- whether, and how, the business model may be affected by climate change, whether it remains sustainable, and how the company may respond to the challenge posed by climate change.
- what the opportunities and risks are, including the prioritisation of risks and their likelihood and impact.
- what changes the company might need to make to strategy to capitalise on a changing climate and related opportunities.
- what climate-related scenarios might affect the company’s sustainability and viability, and how the impact is measured.
The Lab recommends companies use the Task Force on Climate-related Financial Disclosures (TCFD) framework to report on climate-related issues not least because the UK Government expects all listed companies and large asset owners to disclose in line with the TCFD recommendations by 2022.
The Lab’s report is available here
The Financial Reporting Council (FRC) has published a letter to Audit Committees and Finance Directors on matters that the FRC considers are important for 2019/20 annual reports. The FRC highlights the following:
- The requirement for the largest companies to publish a non-financial information statement has met with a mixed response in terms of content and presentation. The FRC highlight that the statement should be separately identifiable but can cross-refer to disclosures provided they are in the strategic report. Disclosures should include information on policies, due diligence processes and outcomes in respect of environmental, social, anti-corruption and anti-bribery matters, employees and human rights.
- The content of S172 statements should include:
- Issues, factors and stakeholders they consider relevant and basis on how they came to that view
- The main methods used to engage with stakeholders
- Information about the effect of stakeholder issues on the company’s decisions
- Environmental disclosures
The FRC has published a statement setting out what it expects climate change reporting to include. It points out that neither the non-financial information or S172 statements specifically require companies to disclose the impact of climate change on their operations. However, the UK Corporate Governance Code does focus on emerging risks and therefore companies should report on the effects of climate change on their business.
The letter also reports on the findings of the FRC’s monitoring work carried out in the year on critical judgements and estimates, reporting on cash and use of Alternative Performance Measures.
The FRC’s letter is available here
The Hampton-Alexander Review has published its fourth annual report into female representation on the boards of FTSE 350 companies. The report highlights that the drive to address the shortfall of women in leadership has continued and progress has been made. The FTSE 100 will likely achieve the 33% target for women on Boards ahead of the December 2020 deadline. The FTSE 250 has had its best year to date increasing the number of women on Boards to 29.6%. Just under half of the FTSE 250, 111 Boards have already met or exceeded the 33% target. The FTSE 350 is expected to meet the target by the end of 2020.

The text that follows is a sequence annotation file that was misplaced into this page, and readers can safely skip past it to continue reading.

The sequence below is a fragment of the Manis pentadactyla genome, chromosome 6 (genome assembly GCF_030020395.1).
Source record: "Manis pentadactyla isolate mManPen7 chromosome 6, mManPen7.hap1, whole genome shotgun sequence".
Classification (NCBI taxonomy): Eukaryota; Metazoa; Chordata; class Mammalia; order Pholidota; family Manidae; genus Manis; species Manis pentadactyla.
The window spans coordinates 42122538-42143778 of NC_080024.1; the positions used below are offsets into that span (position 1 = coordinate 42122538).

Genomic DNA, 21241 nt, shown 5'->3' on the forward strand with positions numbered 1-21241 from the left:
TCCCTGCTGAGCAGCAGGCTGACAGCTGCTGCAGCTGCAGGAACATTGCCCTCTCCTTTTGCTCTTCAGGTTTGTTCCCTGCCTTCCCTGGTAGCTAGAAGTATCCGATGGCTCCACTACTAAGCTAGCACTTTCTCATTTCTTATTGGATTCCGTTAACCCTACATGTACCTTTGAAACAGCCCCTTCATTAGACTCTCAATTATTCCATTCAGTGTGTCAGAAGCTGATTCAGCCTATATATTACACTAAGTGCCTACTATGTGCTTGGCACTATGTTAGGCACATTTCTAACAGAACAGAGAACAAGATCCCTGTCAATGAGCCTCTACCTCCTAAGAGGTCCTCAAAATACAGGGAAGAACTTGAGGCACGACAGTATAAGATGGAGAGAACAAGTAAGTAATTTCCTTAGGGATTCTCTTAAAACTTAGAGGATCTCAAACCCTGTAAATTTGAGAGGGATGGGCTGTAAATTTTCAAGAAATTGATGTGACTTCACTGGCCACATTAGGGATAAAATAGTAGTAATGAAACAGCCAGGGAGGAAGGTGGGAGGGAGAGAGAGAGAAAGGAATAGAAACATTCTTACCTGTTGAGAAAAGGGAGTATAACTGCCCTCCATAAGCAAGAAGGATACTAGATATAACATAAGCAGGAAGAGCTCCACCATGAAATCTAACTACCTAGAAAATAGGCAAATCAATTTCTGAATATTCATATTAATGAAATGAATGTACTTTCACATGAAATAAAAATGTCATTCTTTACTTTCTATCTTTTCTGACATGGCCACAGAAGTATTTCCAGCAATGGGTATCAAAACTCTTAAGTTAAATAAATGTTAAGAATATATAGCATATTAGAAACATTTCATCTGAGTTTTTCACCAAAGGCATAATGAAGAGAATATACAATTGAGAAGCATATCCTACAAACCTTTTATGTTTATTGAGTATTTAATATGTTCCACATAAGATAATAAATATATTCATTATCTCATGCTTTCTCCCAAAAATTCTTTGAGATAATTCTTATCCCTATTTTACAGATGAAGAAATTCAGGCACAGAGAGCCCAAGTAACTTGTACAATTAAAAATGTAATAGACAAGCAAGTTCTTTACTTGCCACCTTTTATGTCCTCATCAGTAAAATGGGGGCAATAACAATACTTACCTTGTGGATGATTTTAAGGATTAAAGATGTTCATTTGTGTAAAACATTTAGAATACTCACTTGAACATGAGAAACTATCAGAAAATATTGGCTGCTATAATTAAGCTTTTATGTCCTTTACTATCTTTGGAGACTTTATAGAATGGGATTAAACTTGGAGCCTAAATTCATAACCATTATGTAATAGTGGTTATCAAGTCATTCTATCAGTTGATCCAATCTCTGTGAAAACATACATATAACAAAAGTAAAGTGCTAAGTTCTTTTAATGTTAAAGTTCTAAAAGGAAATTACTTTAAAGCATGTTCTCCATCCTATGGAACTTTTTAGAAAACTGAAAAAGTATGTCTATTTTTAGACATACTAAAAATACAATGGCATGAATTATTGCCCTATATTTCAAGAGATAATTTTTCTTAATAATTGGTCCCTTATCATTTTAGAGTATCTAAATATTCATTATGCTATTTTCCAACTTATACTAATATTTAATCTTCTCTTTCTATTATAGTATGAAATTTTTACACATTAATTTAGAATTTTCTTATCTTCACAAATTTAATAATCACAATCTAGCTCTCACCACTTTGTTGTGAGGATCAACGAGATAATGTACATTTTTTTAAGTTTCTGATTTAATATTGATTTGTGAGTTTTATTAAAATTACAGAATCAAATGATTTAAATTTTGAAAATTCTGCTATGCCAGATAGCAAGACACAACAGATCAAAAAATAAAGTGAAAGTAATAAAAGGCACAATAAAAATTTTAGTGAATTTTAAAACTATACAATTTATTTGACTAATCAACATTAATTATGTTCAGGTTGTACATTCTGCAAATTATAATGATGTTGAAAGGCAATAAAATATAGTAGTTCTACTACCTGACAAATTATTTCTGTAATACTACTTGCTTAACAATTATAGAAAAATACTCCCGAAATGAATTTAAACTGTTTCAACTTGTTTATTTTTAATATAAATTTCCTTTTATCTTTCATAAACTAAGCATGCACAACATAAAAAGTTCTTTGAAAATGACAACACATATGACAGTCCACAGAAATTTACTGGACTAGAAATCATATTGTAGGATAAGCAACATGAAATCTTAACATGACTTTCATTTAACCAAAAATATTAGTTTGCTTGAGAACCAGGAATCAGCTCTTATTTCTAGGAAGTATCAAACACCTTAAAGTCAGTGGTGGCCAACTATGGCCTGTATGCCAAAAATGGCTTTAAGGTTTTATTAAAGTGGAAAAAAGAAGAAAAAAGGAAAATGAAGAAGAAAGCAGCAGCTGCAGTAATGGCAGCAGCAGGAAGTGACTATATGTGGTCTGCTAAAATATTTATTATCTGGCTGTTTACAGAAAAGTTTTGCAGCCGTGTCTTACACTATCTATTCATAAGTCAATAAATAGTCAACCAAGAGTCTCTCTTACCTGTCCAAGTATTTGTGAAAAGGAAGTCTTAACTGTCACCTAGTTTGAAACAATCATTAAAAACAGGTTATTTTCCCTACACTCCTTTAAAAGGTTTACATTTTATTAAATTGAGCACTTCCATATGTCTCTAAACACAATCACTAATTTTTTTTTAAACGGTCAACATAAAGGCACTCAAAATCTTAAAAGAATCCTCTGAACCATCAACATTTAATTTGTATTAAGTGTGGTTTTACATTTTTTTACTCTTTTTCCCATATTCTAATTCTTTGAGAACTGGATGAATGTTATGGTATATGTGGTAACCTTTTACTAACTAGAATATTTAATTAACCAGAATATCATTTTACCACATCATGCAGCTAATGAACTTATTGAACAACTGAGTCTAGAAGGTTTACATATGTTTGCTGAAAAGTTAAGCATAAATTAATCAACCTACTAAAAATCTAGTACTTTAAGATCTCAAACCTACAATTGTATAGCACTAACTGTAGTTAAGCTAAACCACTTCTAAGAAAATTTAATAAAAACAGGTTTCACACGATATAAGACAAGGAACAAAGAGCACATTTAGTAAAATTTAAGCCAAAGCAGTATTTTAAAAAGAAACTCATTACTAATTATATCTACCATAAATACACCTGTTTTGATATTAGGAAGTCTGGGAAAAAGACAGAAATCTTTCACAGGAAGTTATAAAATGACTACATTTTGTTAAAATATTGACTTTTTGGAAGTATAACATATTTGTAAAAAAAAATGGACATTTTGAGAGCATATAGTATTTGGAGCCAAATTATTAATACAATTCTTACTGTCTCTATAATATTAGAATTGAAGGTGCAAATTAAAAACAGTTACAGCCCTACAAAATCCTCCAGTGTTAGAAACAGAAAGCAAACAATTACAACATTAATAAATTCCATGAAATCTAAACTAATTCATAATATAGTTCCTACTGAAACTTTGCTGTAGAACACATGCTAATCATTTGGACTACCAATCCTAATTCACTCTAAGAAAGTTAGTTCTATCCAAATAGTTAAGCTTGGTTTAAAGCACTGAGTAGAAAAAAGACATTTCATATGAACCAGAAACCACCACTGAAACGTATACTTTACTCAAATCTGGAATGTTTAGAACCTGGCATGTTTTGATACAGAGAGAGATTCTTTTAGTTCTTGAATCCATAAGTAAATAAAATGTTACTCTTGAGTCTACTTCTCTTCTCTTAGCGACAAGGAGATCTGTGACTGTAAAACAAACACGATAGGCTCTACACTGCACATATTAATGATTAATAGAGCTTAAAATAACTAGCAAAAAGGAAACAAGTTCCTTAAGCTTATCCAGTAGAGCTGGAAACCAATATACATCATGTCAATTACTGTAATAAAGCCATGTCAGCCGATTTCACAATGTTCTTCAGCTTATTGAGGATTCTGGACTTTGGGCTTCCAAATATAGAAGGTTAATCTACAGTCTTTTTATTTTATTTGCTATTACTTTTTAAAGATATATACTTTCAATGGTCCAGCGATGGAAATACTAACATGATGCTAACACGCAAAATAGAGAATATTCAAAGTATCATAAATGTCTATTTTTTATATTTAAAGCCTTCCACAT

However, in terms of the executive pipeline progress has not been so good:
- In the FTSE 100, the number of women in the Combined Executive Committee and Direct Reports category has increased to 28.6% from 27%. However, the appointment rate for women has remained low at 36%. Around two-thirds of all available senior FTSE 100 roles go to men. Therefore, many companies are short of the 33% target in this sector and will not achieve this by the end of 2020.
- The FTSE 250 has seen better progress with the number of women at the Combined Executive Committee and Direct Report level increasing to 27.9% in 2019, up from 24.9%. The appointment rate for women has increased by 5% to 35%. However, as for FTSE 100 companies, two-thirds of positions go to men and therefore the FTSE 250 will not achieve the 33% representation target in senior management by the end of 2020.
The Hampton-Alexander report is available here
The Law Society and the City of London Law Society have produced a set of Q&As aimed at providing guidance with some of the complexities of the requirement to produce a Register of People with Significant Control (PSC Register).
The Q&As are available here
A Select Committee of the Department for Business, Energy and Industrial Strategy (BEIS) looking at the collapse of Thomas Cook has sent a letter and series of recommendations to the Secretary of State for BEIS. The Committee notes that its inquiry has been cut short by the general election and also sets out concerns that the recommended audit reforms and replacement of the Financial Reporting Council (FRC) have not been progressed. The Select Committee’s key recommendations include:
Bonus criteria – measures should be pre-defined and not ambiguous designed to address a balance of company objectives. The FRC should develop guidelines on bonuses to ensure they are stretching and reward exceptional performance only.